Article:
31 Therefore will I howl for Moab, and I will cry out for all Moab; mine heart shall mourn for the men of Kirheres.

32 O vine of Sibmah, I will weep for thee with the weeping of Jazer: thy plants are gone over the sea, they reach even to the sea of Jazer: the spoiler is fallen upon thy summer fruits and upon thy vintage.

33 And joy and gladness is taken from the plentiful field, and from the land of Moab, and I have caused wine to fail from the winepresses: none shall tread with shouting; their shouting shall be no shouting.

34 From the cry of Heshbon even unto Elealeh, and even unto Jahaz, have they uttered their voice, from Zoar even unto Horonaim, as an heifer of three years old: for the waters also of Nimrim shall be desolate.

35 Moreover I will cause to cease in Moab, saith the LORD, him that offereth in the high places, and him that burneth incense to his gods.

36 Therefore mine heart shall sound for Moab like pipes, and mine heart shall sound like pipes for the men of Kirheres: because the riches that he hath gotten are perished.

37 For every head shall be bald, and every beard clipped: upon all the hands shall be cuttings, and upon the loins sackcloth.

38 There shall be lamentation generally upon all the housetops of Moab, and in the streets thereof: for I have broken Moab like a vessel wherein is no pleasure, saith the LORD.

39 They shall howl, saying, How is it broken down! how hath Moab turned the back with shame! so shall Moab be a derision and a dismaying to all them about him.

40 For thus saith the LORD; Behold, he shall fly as an eagle, and shall spread his wings over Moab.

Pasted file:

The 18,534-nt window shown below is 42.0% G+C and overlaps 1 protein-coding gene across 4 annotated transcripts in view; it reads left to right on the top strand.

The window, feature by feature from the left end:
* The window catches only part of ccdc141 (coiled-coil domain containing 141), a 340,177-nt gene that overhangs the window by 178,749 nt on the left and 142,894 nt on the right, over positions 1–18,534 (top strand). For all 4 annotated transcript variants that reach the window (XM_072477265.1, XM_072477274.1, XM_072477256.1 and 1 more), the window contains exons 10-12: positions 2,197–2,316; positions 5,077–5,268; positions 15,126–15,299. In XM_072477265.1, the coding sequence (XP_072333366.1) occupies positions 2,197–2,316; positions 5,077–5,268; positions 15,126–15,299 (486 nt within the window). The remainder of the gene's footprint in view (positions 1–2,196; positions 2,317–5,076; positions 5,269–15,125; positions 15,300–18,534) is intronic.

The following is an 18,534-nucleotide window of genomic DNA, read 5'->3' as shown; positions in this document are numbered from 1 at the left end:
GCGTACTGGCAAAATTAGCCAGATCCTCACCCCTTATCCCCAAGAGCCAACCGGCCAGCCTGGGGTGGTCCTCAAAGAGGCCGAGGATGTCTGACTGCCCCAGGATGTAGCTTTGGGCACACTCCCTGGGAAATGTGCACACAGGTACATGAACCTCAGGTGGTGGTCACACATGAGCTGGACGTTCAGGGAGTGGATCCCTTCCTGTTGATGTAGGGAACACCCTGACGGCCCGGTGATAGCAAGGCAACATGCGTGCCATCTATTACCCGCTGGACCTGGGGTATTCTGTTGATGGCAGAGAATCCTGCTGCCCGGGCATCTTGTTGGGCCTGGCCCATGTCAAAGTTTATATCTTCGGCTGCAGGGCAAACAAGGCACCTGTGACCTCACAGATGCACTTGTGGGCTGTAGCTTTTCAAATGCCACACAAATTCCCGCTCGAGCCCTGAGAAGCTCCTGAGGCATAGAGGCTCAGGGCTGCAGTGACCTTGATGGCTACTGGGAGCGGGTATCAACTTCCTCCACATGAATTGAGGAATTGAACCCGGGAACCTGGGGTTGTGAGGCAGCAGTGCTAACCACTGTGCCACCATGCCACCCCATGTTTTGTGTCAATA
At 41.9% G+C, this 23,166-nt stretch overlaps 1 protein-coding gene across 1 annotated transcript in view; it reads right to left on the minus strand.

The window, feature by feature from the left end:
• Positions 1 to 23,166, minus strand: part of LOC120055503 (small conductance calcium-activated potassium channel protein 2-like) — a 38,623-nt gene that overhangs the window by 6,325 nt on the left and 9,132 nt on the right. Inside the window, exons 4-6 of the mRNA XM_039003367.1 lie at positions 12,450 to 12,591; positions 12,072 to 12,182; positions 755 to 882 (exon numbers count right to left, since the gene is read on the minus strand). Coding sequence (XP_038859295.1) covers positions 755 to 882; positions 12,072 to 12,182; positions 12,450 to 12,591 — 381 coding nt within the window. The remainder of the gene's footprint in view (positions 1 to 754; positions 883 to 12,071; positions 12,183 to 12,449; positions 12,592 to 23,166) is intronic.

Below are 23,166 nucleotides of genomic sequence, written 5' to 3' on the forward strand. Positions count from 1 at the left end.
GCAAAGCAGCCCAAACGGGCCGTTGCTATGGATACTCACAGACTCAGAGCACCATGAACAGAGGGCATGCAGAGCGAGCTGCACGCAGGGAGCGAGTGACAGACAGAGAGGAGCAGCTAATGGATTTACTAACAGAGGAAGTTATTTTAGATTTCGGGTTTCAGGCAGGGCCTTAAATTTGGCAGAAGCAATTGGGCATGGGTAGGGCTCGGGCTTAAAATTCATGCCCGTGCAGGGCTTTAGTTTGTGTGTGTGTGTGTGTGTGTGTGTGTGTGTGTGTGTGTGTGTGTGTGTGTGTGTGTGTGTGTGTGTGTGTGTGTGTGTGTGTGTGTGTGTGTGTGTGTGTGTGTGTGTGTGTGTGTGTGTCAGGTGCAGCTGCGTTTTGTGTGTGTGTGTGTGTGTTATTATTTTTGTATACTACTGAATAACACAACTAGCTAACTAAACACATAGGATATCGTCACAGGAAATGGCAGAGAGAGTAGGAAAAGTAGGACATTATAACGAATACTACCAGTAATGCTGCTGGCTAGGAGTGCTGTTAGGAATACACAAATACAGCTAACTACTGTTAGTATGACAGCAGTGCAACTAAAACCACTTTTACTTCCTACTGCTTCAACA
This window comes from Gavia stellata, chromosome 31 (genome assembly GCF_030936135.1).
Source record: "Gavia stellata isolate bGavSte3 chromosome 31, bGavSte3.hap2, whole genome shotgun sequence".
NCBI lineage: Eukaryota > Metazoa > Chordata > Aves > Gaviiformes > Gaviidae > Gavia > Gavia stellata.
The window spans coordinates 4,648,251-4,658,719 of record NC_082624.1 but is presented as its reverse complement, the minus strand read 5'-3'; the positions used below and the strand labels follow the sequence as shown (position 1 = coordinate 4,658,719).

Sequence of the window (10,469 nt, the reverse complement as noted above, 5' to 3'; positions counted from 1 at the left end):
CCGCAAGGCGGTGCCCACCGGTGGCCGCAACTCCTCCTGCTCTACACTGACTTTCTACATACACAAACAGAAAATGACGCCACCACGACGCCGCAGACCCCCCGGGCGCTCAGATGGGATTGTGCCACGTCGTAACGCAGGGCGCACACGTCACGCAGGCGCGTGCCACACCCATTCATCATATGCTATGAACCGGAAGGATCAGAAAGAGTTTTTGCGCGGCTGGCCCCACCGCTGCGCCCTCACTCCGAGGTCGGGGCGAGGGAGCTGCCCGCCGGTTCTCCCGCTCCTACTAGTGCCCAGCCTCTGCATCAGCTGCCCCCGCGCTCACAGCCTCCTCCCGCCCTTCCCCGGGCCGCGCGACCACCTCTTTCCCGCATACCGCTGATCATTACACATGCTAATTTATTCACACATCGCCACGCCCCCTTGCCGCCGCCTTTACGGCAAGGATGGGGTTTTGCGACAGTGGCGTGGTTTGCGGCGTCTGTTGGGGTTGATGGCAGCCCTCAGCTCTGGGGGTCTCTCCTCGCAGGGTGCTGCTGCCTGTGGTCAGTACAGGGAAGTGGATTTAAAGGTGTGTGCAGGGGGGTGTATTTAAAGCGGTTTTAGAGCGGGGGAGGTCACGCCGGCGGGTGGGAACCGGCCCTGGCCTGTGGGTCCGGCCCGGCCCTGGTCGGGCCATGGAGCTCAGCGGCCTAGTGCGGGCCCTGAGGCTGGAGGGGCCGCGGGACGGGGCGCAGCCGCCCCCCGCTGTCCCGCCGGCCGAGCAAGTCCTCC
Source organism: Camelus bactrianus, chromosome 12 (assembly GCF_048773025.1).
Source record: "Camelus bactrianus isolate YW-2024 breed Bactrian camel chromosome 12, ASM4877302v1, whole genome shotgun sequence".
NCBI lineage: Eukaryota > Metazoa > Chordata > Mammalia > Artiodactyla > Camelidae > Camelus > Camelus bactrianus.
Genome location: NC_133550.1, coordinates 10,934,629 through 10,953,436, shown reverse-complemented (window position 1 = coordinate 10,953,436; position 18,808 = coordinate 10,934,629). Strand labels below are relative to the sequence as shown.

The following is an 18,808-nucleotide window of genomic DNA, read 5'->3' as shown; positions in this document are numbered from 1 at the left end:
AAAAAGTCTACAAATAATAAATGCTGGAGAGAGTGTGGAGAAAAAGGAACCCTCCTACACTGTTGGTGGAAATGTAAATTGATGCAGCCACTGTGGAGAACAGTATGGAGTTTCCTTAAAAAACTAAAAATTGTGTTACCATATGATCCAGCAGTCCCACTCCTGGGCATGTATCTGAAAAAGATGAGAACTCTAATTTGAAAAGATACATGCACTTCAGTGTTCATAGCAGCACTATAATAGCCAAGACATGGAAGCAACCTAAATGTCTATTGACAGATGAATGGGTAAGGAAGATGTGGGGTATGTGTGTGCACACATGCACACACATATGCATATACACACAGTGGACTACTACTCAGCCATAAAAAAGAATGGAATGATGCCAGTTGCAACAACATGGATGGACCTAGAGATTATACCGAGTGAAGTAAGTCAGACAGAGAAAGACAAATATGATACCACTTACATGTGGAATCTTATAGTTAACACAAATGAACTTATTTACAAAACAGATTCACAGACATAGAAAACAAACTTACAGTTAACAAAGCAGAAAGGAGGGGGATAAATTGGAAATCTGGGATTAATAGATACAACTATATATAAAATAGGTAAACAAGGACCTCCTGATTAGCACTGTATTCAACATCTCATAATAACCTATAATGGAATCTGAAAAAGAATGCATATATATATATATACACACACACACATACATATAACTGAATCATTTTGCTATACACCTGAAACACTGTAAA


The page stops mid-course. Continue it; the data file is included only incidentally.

41 Kerioth is taken, and the strong holds are surprised, and the mighty men's hearts in Moab at that day shall be as the heart of a woman in her pangs.

42 And Moab shall be destroyed from being a people, because he hath magnified himself against the LORD.

43 Fear, and the pit, and the snare, shall be upon thee, O inhabitant of Moab, saith the LORD.

44 He that fleeth from the fear shall fall into the pit; and he that getteth up out of the pit shall be taken in the snare: for I will bring upon it, even upon Moab, the year of their visitation, saith the LORD.

45 They that fled stood under the shadow of Heshbon because of the force: but a fire shall come forth out of Heshbon, and a flame from the midst of Sihon, and shall devour the corner of Moab, and the crown of the head of the tumultuous ones.

46 Woe be unto thee, O Moab! the people of Chemosh perisheth: for thy sons are taken captives, and thy daughters captives.

47 Yet will I bring again the captivity of Moab in the latter days, saith the LORD. Thus far is the judgment of Moab.

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Summary and the meaning of Jeremiah 48 in the King James Version of the Holy Bible

The forty-eighth chapter of the book of Jeremiah in the King James Version (KJV) of the Holy Bible is a prophetic discourse concerning Moab, a historic region located in the modern-day country of Jordan. This chapter is notably characterized by its vivid and poignant expressions of impending doom and destruction that will befall Moab due to her idolatry and arrogance. The chapter, like much of Jeremiah's prophetic writings, is a stark reminder of the consequences of disobedience and unfaithfulness to God's commandments and the inevitable divine judgment that follows.

The chapter begins with a description of the cities of Moab, including Nebo, Kiriathaim, and Misgab, and the devastation that would come upon them. Jeremiah prophesies that Moab's "young lions" will be taken away, a metaphorical reference to the nation's leaders or warriors. The prophet warns that Moab will be destroyed as a nation because of its pride, arrogance, wrath, and boastfulness. The people of Moab are described as being complacent and secure, ignorant of the impending judgment.